Ecuador getting back to normal after 11 days of protests
Hundreds of people clean the streets of Quito on Oct. 14, 2019, after the end of 11-days of protests was announced. EFE-EPA/ Paolo Aguilar
Hundreds of people clean the streets of Quito on Oct. 14, 2019, after the end of 11-days of protests was announced. EFE-EPA/ Bienvenido Velasco
People protest against the local media after the end of 11 days of protests was announced and the clean-up work began in Quito on Oct. 14, 2019. EFE-EPA/ Bienvenido Velasco
Ecuadorian police clean the streets in Quito on Oct. 14, 2019, after 11 days of protests that left the city a mess. EFE-EPA/ Bienvenido Velasco
Quito, Oct 14 (efe-epa).- Ecuador on Monday is getting back to normal after 11 days of sometimes violent protests that ended Sunday night when the Lenin Moreno government and indigenous leaders came to an agreement about the presidential decree that had eliminated fuel subsidies, the move that had originally sparked the demonstrations.
In the Ecuadorian capital, urban and metro transportation services suffered operational problems and on the weekend there was practically no way to get around the city by public transport.
Meanwhile, taxis plied the streets relatively normally and early Monday morning shopkeepers were opening up their stores and people were moving about and commuting to work virtually without hindrance.
The city seems to be getting back to normal after a complicated weekend that included a government curfew decree in Quito and its neighboring valleys in an attempt to ensure public safety and avoid chaos amid the increasing protests, vandalism and other criminal activities.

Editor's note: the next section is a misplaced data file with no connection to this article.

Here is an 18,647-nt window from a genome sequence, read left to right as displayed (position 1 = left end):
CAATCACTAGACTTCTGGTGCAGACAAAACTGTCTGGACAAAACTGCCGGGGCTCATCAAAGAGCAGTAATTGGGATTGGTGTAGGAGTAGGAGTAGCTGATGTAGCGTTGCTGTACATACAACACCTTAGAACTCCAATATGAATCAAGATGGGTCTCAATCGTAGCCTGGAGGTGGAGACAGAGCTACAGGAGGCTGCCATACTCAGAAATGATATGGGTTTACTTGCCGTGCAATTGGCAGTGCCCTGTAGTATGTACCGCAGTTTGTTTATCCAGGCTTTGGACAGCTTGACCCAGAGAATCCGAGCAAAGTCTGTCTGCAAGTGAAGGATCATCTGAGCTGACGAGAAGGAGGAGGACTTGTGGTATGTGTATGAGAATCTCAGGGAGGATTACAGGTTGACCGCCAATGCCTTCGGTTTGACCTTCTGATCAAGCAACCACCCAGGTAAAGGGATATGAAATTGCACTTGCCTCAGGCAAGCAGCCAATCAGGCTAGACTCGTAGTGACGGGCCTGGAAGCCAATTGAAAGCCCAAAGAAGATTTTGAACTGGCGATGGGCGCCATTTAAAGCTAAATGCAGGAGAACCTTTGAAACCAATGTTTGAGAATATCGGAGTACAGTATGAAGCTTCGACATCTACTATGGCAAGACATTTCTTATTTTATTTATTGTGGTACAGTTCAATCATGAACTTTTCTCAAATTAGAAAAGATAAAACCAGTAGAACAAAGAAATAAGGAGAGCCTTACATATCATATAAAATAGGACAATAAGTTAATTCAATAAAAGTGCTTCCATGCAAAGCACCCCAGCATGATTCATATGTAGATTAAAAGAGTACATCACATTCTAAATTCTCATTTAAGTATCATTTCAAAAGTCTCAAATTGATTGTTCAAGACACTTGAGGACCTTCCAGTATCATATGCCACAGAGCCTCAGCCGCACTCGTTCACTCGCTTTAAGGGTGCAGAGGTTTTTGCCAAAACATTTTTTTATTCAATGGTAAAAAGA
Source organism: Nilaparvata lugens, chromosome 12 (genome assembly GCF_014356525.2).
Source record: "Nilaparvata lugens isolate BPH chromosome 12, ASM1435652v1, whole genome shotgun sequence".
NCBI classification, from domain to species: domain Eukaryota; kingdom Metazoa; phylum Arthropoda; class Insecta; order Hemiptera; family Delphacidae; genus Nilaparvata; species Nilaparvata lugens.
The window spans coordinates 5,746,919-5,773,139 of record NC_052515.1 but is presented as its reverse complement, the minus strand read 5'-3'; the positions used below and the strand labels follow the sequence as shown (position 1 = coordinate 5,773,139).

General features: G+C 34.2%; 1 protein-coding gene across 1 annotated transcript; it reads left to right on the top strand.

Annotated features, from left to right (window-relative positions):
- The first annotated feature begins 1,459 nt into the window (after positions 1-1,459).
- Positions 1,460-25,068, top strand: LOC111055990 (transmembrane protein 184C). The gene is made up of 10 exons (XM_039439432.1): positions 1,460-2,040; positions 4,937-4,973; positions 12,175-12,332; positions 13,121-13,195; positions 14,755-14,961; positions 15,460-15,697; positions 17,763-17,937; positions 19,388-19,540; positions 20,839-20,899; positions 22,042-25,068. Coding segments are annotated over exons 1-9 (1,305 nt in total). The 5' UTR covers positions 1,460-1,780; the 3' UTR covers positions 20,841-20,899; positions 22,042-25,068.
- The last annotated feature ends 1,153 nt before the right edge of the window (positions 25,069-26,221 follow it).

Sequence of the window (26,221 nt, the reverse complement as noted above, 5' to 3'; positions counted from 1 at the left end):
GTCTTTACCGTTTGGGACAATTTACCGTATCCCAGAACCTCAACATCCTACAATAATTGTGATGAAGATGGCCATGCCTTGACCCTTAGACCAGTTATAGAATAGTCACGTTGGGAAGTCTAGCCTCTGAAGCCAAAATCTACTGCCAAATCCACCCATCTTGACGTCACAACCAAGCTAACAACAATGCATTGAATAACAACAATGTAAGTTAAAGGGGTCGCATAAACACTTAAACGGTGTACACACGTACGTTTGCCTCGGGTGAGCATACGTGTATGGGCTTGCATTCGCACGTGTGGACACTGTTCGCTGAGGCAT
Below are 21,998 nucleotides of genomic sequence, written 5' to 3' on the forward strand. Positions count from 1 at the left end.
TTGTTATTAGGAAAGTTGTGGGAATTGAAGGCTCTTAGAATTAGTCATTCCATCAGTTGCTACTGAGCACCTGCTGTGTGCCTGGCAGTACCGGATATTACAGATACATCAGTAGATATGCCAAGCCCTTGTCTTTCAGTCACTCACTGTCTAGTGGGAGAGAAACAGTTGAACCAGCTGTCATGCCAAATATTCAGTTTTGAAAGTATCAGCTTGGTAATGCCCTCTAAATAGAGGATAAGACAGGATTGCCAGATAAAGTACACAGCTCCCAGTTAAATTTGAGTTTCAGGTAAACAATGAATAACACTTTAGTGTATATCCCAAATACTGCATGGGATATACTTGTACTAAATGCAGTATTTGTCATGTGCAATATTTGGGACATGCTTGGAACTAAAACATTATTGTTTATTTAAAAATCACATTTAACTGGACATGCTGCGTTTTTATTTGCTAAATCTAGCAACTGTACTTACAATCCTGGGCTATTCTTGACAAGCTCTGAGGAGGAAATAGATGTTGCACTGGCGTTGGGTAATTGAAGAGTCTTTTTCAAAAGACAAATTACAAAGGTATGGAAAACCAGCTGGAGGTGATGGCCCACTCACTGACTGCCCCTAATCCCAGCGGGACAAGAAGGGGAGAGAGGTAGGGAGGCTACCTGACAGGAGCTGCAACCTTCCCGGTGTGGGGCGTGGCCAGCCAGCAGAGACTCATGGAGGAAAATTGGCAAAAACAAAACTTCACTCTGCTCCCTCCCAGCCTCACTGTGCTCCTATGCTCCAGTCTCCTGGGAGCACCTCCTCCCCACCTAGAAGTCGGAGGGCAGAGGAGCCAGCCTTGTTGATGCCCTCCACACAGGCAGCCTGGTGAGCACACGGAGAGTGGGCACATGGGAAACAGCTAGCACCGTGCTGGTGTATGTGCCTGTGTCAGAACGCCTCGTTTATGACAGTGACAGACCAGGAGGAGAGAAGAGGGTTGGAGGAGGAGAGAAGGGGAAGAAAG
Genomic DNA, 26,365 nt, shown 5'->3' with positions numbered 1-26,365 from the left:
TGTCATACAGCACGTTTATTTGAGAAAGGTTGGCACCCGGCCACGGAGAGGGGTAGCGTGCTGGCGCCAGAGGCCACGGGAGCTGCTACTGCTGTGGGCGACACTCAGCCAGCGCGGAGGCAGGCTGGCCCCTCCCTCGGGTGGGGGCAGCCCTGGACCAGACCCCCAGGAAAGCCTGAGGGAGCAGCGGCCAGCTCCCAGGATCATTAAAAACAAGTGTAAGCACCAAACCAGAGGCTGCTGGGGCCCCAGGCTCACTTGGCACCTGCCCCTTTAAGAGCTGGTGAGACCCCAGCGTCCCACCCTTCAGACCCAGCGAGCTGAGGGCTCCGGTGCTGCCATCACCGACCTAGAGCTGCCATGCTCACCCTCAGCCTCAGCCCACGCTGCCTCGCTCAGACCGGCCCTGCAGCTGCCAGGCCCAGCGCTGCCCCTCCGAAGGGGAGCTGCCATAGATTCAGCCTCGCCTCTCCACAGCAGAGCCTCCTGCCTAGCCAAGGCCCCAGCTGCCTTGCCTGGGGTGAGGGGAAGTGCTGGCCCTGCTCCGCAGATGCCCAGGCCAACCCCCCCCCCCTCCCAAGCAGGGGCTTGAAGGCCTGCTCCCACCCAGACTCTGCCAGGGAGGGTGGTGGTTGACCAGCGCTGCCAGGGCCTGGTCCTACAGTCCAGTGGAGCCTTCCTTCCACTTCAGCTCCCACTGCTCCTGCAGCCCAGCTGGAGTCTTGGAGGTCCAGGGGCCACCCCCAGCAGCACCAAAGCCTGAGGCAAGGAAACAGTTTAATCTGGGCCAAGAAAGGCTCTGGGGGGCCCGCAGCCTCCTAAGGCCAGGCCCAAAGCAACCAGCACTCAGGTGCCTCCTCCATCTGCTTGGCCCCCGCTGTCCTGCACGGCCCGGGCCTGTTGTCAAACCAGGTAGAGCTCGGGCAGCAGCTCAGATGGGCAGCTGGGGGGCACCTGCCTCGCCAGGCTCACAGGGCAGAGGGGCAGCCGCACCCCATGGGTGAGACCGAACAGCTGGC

The standard public transportation remains at 0.35 US cents, 10 cents above its level at the start of the protests due to the increase in fuel prices.
After the agreement to review Decree 883, which eliminated the fuel subsidies, Quito city authorities asked the National Transit Agency to deliver an "immediate official statement" about the transport rate.
In other parts of the country, public transport was moving normally, although certain stations and terminals did not open first thing in the morning because of an absence of buses arriving from the provinces.
School classes remain suspended, however, with the Education Ministry announcing that the situation in each city would be evaluated to determine when classes would be resumed in a staggered manner throughout the national territory.
Quito airport operations resumed on Monday after more than 100 flights - both domestic and international - had been cancelled the day before.
On Monday, the Quito City Hall on its Twitter account called on the public to help clean up the capital, saying: "We want our city to be pretty, clean and we need you, everyone. We Quito residents are in solidarity on this and we'll see a great Quito once again."
In response to the city government's call, and on their own, thousands of people were participating in clean-up activities to remove evidence of the demonstrations, including trash, bonfire debris, paving stones and downed tree branches.
In El Arbolito park, considered to be Ground Zero for the protests in the capital, people were removing all sorts of debris, while authorities were evaluating the damage left by the protests all over the city.
Meanwhile, members of the public were asking on the social networks who would bear the costs of the damage from the protests, which left certain areas - such as the vicinity of the National Assembly and the Comptroller's Office, which was partially burned - looking like war zones.